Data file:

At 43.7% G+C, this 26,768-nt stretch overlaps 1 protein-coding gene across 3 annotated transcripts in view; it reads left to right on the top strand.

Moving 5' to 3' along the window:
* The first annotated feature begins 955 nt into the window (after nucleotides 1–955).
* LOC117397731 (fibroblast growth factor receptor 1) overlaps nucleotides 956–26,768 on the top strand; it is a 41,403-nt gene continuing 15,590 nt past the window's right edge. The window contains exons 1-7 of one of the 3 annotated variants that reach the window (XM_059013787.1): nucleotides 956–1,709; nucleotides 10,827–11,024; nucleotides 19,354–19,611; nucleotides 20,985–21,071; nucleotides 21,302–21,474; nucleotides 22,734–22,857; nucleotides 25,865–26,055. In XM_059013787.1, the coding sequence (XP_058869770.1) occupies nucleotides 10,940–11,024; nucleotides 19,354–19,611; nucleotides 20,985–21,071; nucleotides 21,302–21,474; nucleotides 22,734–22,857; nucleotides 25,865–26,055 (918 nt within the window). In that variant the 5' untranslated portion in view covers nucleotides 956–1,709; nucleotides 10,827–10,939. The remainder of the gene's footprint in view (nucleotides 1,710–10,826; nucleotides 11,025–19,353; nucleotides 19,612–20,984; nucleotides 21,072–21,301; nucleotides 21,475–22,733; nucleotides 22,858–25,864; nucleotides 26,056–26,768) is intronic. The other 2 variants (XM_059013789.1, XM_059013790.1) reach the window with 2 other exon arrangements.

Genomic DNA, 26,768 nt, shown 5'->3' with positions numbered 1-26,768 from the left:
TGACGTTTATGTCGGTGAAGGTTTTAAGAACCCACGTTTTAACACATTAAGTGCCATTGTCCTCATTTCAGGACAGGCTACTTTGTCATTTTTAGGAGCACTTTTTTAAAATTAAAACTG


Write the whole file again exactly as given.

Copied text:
At 43.7% G+C, this 26,768-nt stretch overlaps 1 protein-coding gene across 3 annotated transcripts in view; it reads left to right on the top strand.

Moving 5' to 3' along the window:
* The first annotated feature begins 955 nt into the window (after nucleotides 1–955).
* LOC117397731 (fibroblast growth factor receptor 1) overlaps nucleotides 956–26,768 on the top strand; it is a 41,403-nt gene continuing 15,590 nt past the window's right edge. The window contains exons 1-7 of one of the 3 annotated variants that reach the window (XM_059013787.1): nucleotides 956–1,709; nucleotides 10,827–11,024; nucleotides 19,354–19,611; nucleotides 20,985–21,071; nucleotides 21,302–21,474; nucleotides 22,734–22,857; nucleotides 25,865–26,055. In XM_059013787.1, the coding sequence (XP_058869770.1) occupies nucleotides 10,940–11,024; nucleotides 19,354–19,611; nucleotides 20,985–21,071; nucleotides 21,302–21,474; nucleotides 22,734–22,857; nucleotides 25,865–26,055 (918 nt within the window). In that variant the 5' untranslated portion in view covers nucleotides 956–1,709; nucleotides 10,827–10,939. The remainder of the gene's footprint in view (nucleotides 1,710–10,826; nucleotides 11,025–19,353; nucleotides 19,612–20,984; nucleotides 21,072–21,301; nucleotides 21,475–22,733; nucleotides 22,858–25,864; nucleotides 26,056–26,768) is intronic. The other 2 variants (XM_059013789.1, XM_059013790.1) reach the window with 2 other exon arrangements.

Genomic DNA, 26,768 nt, shown 5'->3' with positions numbered 1-26,768 from the left:
TGACGTTTATGTCGGTGAAGGTTTTAAGAACCCACGTTTTAACACATTAAGTGCCATTGTCCTCATTTCAGGACAGGCTACTTTGTCATTTTTAGGAGCACTTTTTTAAAATTAAAACTG